Former BCA agent pens crime novel
During his 30 years in law enforcement, Larry Bergsgaard spent almost as many hours filling out reports and paperwork as he did investigating cases. "Unlike in TV shows and movies, investigators spend most of their time writing reports," says Ber...
During his 30 years in law enforcement, Larry Bergsgaard spent almost as many hours filling out reports and paperwork as he did investigating cases.
"Unlike in TV shows and movies, investigators spend most of their time writing reports," says Bergsgaard, who now lives on Upper Cormorant Lake, south of Lake Park. "I've written tens of thousands of pages."
Fortunately, somewhere along the way he discovered that he liked it.
So when Bergsgaard retired five years ago from his position as a special agent with the Minnesota Bureau of Criminal Apprehension (BCA, or Crime Bureau), at age 55, he decided to try his hand at writing as a second career.
His first published novel, While Others Sleep, was recently released by Indiana-based Dog Ear Publishing, and a second, Next Year in Jerusalem, is due on shelves "any day now," says the author, who writes under the name L.D. Bergsgaard.
Both books are part of a planned four-part series featuring protagonist Franklin Delano "Doc" Martini, who like his creator, is a BCA agent.
"He (Martini) grew up in the Iron Range of Minnesota," says Bergsgaard, who is a native of Mandan, N.D., but has "spent most of my adult life in Minnesota."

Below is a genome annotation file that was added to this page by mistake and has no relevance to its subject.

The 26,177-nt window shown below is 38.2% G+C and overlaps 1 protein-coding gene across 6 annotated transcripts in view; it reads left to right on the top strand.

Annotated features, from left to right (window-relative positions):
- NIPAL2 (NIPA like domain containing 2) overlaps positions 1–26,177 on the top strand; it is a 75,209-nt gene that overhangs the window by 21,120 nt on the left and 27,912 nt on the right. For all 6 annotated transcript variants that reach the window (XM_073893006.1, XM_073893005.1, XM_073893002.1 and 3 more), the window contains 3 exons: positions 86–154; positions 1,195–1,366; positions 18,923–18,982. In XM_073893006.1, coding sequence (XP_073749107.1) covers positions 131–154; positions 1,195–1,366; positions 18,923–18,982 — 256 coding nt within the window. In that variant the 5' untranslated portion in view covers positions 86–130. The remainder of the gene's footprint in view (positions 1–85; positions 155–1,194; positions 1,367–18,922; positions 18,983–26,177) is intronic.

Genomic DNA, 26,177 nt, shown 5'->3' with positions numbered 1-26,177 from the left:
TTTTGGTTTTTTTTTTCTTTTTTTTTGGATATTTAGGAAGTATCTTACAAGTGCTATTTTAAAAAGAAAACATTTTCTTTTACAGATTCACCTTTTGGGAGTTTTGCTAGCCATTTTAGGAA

In fact, Minnesota is the setting for the entirety of While Others Sleep, though the action shifts around various parts of the state as Martini and his fellow agents investigate a mysterious death.
Martini, who appeared to be destined for the NFL as a young athlete, wound up being drafted into the military and serving during the Vietnam War.
"There's a lot of back story on Doc," Bergsgaard teases, "including how he got his nickname."
But Doc isn't the only character that has a story to tell in the 380-page novel.
"Like all good protagonists, he's surrounded by a group of workmates that are characters in their own right," Bergsgaard promises.
Though they have some things in common, such as years of working undercover as a special agent, Bergsgaard said his protagonist is not meant to represent himself.
"He's taken on a life of his own," Bergsgaard added. "I have to be able to visualize something in my mind before I write about it. In my mind, Doc is real."
He and Doc do share a love for investigative work.
"I enjoyed the challenge, the adrenaline -- the excitement of it all was what drew me more than anything," Bergsgaard says of his years as a criminal investigator. "You never knew from day to day what would be on the agenda."
Bergsgaard was not only in charge of his own special investigations unit, he was also in charge of the BCA's SWAT team, which sometimes involved "getting calls at 2 a.m. to go anywhere in the state and assist sheriffs and police departments.
"It was challenging -- never boring."
Yet while he admits that he thoroughly enjoyed his 18 years with the BCA, and before that, 10 years as a special agent with the U.S. Treasury Department, the retired investigator also says he doesn't miss it.
"I've found new challenges," Bergsgaard says.
The budding author now spends his days finding ways to bring his expertise in covert investigation into a fictional setting.
And he is also learning the ropes of book promotion. "This is new to me," Bergsgaard says. "I've never had to market myself before."
Yet he already seems to be a natural: The author's first official book signing will take place during the Cormorant Daze celebration on Saturday, Aug. 20, where he will sign copies of his book at the Cormorant Community Center from 10 a.m. to 2 p.m.
"One of the characters in my book will be making an appearance," Bergsgaard says, adding teasingly,
"It's the only character who's not fictional."
To find out who it is, you'll have to read the book -- or come to the book signing.